Fewer banks eased standards on loans to businesses in the third quarter, and lenders tightened standards on credit to European banks and their affiliates, according to a Federal Reserve survey.
Banks were slightly more likely to ease than tighten their standards on credit, “in contrast to more widespread reports of such easing in previous quarters,” the central bank said today in its quarterly survey of senior loan officers. Banks that raised their standards “cited a less favorable or more uncertain economic outlook as a reason for the tightening.”
Fed Chairman Ben S. Bernanke and his colleagues on the Federal Open Market Committee are struggling to boost an economy so weak that unemployment has been near 9 percent or higher for 31 consecutive months. In a press conference last week, Bernanke said the expansion is hampered by “still-tight credit conditions” for many households and small businesses and that “monetary policy has been blunted” by the dysfunctional mortgage market.
In a special set of questions on lending to firms with European exposure, about half of U.S. banks said they made loans or extended credit lines to European counterparts. About two- thirds of all banks that made loans to European banks tightened their standards, and many “indicated that the tightening was considerable.”
U.S. economic growth quickened in the third quarter to a 2.5 percent annual rate after a 0.4 percent pace in the first quarter and 1.3 percent in the second. Employers added 80,000 employees to their payrolls in October, and the unemployment rate dipped to 9 percent.
Overseas, U.S. Banks
The survey of loan officers at 51 domestic banks and 22 U.S. branches and agencies of foreign banks was conducted from Oct. 4 to Oct. 18, the Fed said. The report doesn’t identify respondents.
The Standard & Poor’s 500 Index advanced 11 percent in October, the best since 1991, as European leaders agreed to expand their bailout fund. The rally snapped five months of losses.
The survey showed that demand for commercial and industrial loans weakened in the third quarter, a reversal from recent quarters. Banks saying they tightened standards on such loans cited “reduced tolerances for risk, decreased liquidity in the secondary market, and increased concerns about the effects of government policies” as well as uncertainty about the economy.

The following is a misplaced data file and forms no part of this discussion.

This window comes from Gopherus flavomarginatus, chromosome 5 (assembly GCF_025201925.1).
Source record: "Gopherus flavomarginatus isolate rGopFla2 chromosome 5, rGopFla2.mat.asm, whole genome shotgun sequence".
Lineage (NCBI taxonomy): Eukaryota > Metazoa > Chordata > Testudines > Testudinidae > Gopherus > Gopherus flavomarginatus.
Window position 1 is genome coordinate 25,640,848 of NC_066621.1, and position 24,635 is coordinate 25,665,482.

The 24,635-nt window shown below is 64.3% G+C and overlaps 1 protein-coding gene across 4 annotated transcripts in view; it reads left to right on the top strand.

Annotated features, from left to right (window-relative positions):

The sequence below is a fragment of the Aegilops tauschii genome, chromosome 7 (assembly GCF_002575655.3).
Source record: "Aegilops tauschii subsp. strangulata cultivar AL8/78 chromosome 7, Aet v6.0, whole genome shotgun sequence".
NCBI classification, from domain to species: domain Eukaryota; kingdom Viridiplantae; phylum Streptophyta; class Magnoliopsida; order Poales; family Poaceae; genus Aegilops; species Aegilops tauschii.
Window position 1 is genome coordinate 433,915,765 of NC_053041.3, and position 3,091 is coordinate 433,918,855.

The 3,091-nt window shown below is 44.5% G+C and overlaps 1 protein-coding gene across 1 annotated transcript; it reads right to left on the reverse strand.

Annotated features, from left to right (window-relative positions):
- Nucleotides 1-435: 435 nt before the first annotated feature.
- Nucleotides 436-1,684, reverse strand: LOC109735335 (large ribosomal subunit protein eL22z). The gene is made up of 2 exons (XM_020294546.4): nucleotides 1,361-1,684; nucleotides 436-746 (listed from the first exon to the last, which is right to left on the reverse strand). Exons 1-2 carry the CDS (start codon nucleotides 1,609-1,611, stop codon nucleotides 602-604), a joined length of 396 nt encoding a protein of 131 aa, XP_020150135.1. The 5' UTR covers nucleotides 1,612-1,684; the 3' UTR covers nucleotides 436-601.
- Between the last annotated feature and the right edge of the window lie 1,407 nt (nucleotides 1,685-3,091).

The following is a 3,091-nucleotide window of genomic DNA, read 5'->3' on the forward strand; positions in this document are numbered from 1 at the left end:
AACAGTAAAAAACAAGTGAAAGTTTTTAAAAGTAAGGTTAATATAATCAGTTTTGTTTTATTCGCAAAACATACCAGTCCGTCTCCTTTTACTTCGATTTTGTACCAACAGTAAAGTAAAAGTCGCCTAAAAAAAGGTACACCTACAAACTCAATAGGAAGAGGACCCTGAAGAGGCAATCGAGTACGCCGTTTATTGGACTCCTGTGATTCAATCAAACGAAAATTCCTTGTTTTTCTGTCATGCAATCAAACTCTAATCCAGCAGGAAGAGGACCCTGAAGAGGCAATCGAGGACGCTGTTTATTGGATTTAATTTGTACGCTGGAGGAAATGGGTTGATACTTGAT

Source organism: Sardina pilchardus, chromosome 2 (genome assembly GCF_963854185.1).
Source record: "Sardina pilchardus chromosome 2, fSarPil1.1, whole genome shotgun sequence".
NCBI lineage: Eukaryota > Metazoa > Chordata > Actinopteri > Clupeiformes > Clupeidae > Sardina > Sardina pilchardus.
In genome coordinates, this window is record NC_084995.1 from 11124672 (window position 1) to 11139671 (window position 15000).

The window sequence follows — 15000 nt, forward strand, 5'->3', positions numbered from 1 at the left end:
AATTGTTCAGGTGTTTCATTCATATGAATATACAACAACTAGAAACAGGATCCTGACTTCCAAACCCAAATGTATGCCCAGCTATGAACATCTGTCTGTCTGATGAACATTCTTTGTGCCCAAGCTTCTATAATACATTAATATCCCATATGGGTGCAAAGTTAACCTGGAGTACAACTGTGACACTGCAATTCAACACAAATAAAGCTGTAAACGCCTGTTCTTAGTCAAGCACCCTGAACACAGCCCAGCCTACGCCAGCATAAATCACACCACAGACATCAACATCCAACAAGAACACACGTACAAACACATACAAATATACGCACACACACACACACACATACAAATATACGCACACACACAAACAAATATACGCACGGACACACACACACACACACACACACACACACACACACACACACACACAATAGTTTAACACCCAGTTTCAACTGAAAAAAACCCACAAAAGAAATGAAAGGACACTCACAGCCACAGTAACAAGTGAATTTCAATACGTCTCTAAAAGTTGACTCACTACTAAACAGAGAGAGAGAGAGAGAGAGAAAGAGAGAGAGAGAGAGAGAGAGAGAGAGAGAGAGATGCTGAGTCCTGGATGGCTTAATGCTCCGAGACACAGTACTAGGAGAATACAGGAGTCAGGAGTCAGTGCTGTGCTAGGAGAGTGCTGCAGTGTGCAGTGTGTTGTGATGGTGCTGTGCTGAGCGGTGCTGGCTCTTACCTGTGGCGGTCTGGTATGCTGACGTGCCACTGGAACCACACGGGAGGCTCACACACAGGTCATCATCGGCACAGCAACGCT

Banks reported tightening standards on nonfinancial firms that have significant exposures to European economies. These loans were “a small portion -- less than 5 percent” of outstanding business loans at a majority of respondents, the Fed said.
Credit Card Loans
Banks were more likely to ease than tighten standards on consumer credit-card loans and other non-auto loans, the survey said. They were also more likely to report “strengthening demand for consumer credit card and auto loans, in line with the past few quarters.”
A measure of consumer confidence declined last week to its lowest level since the depths of the recession in the first quarter of 2009. The Bloomberg Consumer Comfort Index fell to minus 53.2 in the week ended Oct. 30, the second-lowest reading in almost 26 years of data. The gauge has held below minus 50 for six of the past seven weeks, a period unmatched even during the 2008-2009 economic slump.
Consumers have continued to spend even as their confidence remains battered. Household purchases, the biggest part of the economy, increased at a 2.4 percent pace in the third quarter, more than projected by economists.
Bank of America Corp., the second largest U.S. bank by assets, last month swung to a third-quarter profit, with the bottom line boosted by higher revenue and better credit quality. The bank’s provision for loan losses dropped to $3.4 billion from $5.4 billion a year earlier as credit improved in the card unit and commercial lending, the bank said.
“We continue to see solid performance in our commercial and corporate lending businesses,” Brian Moynihan, the bank’s chief executive, said in an Oct. 18 earnings call. “Our credit quality and delinquencies continue to improve, while reserve coverage remains at high levels.”
Standards on commercial real estate loans were little changed, the Fed survey said. In the last survey, such standards were reported as being “at or near their tightest levels since 2005.”
Commercial real estate prices plunged 49 percent from October 2007 to a 10-year low in April 2011 of this year. While prices have risen since April, they remain 41 percent below their 2007 peak, according to the Moody’s Commercial Property Price Index.
“Reports of strengthened demand for mortgage loans to purchase homes outnumbered reports of weaker demand for the first time since early 2010, perhaps reflecting refinancing activity,” today’s Fed report said.
Mortgage rates near record lows have failed to revive the housing market after five years of price declines. The average 30-year fixed rate mortgage was 4 percent as of Nov. 3, according to a Freddie Mac index. The index reached the lowest level in 40 years in October when rates fell to 3.94 percent.
Residential real-estate prices dropped 3.8 percent in the 12 months through August and remain 31 percent below their 2006 peak, according to the S&P Case-Shiller home price index in 20 cities.
Bernanke last week said buying more mortgage-backed securities is a “viable option” for the central bank. “The housing sector is a very important sector,” and adding to mortgage-bond holdings is “certainly something we would consider if conditions” are appropriate, he said.
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